Tales From the Presentation Doctor’s Casebook #1
Case date: 23/08/16 – Subject A
The patient came to me because of their concern relating to gesticulation. “Dear Presentation Doctor, I’m worried that I wave my hands around too much when I speak. What should I do about it?”
Dear “A”, you are not alone. Many people are unsure about what to do with their hands when presenting and feel that they gesticulate too much.
Before deciding what to do about this, I recommend that you start by verifying that you have a problem.
Is This a Genuine Problem?
First ask yourself the question: “How do I know that I wave my hands around too much? Is it just a “feeling,” or is there any impartial evidence? Has anyone ever told you that you do this?
Most people I ask this question of answer “No, it’s just a feeling.”
Of course, it might be that everyone is too scared to tell you, so if you are still in any doubt, I recommend that you ask for honest feedback. If you are a member of a networking group, this should be easy to get. Usually you will have to give a short one or two-minute intro to yourself and your business at each meeting.
Arrive early and ask a few people you trust to watch your presentation closely so that they can give you some constructive feedback afterwards. Even better, ask one of them to video your elevator pitch using their smart phone and to share it with you afterwards.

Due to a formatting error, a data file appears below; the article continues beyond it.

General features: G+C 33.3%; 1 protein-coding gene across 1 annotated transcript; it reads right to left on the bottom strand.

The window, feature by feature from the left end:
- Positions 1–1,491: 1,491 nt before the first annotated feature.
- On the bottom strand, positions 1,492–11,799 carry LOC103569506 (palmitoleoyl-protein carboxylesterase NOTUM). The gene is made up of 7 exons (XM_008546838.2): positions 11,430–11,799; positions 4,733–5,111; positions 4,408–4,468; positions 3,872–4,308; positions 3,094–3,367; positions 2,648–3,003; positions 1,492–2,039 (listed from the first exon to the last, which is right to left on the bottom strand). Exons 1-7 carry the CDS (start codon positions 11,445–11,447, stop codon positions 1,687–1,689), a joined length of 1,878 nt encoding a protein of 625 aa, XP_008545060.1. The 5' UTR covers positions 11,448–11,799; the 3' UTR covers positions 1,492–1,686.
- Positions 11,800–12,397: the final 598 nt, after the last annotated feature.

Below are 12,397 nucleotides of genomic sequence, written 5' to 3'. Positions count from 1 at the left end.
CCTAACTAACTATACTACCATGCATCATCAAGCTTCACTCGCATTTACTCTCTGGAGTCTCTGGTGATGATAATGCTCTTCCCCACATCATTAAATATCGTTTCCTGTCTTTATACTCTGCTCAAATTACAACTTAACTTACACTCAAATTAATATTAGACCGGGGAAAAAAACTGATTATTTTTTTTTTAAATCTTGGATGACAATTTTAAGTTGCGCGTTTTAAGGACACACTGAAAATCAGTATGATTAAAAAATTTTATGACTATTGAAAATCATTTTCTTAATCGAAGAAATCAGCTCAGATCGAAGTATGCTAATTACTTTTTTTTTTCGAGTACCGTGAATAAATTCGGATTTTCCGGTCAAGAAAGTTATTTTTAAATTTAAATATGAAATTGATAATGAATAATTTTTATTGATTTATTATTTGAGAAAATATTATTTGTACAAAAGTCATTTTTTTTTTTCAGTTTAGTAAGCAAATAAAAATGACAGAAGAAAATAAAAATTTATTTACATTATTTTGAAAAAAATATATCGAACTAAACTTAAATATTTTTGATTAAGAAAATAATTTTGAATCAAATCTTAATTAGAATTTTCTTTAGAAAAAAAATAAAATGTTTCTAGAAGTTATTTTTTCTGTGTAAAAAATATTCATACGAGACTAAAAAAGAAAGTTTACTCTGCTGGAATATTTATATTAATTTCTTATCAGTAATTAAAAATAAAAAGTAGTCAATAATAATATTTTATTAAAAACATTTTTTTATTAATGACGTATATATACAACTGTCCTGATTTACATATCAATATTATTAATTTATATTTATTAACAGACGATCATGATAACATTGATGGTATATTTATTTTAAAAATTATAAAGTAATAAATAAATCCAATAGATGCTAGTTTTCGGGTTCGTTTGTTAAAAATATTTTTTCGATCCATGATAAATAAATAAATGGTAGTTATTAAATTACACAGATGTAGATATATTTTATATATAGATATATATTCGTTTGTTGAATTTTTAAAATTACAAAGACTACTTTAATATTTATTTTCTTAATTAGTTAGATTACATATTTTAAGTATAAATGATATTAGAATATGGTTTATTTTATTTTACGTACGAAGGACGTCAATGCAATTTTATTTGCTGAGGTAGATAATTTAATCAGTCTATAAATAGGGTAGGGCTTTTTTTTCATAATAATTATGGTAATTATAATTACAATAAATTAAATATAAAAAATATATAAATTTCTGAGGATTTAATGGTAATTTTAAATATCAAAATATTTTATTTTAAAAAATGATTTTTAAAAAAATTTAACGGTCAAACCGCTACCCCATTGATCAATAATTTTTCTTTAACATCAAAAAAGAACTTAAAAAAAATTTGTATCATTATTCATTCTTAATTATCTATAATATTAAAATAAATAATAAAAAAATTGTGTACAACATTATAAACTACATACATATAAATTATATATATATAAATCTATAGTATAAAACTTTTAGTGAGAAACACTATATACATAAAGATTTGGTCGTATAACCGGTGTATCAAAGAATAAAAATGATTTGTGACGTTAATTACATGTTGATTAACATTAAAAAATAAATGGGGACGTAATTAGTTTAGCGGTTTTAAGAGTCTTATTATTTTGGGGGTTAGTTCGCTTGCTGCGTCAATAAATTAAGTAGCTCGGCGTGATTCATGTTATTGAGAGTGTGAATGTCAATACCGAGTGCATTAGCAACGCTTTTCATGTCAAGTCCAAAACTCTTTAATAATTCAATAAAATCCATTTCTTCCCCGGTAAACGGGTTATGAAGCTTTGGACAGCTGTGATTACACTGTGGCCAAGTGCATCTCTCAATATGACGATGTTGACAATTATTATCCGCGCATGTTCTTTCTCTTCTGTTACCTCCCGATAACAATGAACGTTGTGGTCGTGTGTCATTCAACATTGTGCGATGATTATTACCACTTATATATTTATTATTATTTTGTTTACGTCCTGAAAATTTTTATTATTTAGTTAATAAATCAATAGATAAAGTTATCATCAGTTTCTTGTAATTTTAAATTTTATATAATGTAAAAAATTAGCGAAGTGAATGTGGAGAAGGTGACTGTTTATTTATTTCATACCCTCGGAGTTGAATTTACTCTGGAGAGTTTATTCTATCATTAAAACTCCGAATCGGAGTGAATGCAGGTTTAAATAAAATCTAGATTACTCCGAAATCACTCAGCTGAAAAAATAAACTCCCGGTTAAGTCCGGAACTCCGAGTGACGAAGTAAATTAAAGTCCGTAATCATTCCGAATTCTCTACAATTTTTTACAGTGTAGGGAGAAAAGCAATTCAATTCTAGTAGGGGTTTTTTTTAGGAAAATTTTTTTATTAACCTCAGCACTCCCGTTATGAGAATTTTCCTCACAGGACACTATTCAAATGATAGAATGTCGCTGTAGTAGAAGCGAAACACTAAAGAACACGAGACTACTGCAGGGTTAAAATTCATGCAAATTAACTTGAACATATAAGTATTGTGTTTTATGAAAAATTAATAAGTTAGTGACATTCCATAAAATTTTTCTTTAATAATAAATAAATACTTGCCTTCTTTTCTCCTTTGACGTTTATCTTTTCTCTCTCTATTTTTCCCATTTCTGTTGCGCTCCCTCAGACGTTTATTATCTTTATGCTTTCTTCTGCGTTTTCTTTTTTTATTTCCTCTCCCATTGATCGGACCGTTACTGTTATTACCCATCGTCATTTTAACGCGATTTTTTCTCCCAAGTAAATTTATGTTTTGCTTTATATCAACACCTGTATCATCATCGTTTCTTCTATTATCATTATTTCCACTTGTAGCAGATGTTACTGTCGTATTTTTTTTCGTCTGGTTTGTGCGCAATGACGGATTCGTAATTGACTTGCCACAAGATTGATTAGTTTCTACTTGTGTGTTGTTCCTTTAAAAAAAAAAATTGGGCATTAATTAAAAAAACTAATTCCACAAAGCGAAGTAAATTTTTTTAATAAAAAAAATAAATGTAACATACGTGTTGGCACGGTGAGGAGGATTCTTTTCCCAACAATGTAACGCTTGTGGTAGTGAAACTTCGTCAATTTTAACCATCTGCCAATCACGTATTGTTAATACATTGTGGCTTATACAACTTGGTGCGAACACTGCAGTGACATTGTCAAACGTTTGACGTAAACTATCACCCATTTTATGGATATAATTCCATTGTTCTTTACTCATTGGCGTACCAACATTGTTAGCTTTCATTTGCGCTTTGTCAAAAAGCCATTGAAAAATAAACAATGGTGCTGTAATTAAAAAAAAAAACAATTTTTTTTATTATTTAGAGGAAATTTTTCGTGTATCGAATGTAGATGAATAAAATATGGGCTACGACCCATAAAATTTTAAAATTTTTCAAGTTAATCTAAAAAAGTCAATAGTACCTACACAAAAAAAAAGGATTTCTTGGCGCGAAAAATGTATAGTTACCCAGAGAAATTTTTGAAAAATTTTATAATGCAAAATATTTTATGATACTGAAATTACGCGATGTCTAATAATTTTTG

I know that most people don’t enjoy watching a recording of themselves but, if you are serious about improving, you have to push past your initial discomfort. It’s actually more about unfamiliarity than discomfort and you’ll quickly get over it.
If the feedback and/or the video shows no problem with your gestures then you can stop worrying and let go of your concern.
Treating the Cause Rather than the Symptom
This type of worry is usually a result of focusing too much on yourself instead of the audience. Author James Redfield sums this up succinctly in the phrase “Where attention goes, energy flows.”
In the context of public speaking, we should be directing our attention outwards, towards our audience, and not inwards. When we start paying more attention to the people in front of us, we automatically pay less attention to what’s going on inside of us. Our worries and nerves are forgotten for as long as we maintain that external focus.
The case for using more hand-gestures not fewer
A study by behavioural researcher Vanessa Van Edwards compared the most popular versus the least popular TED speakers in terms of their gesture use. The results are fascinating and surprising.
- The least popular TED Talkers used an average of 272 hand gestures during the 18-minute talk.
- The most popular TED Talkers used an average of 465 hand gestures – that’s almost double!
In this case I was confident that my patient didn’t have a problem and was just oversensitive to her own gestures. When she realised that what she was doing was well within the “normal” range, she said “Now I can stop worrying about how I wave my hands about, and start paying more attention to my audience and how they are responding.”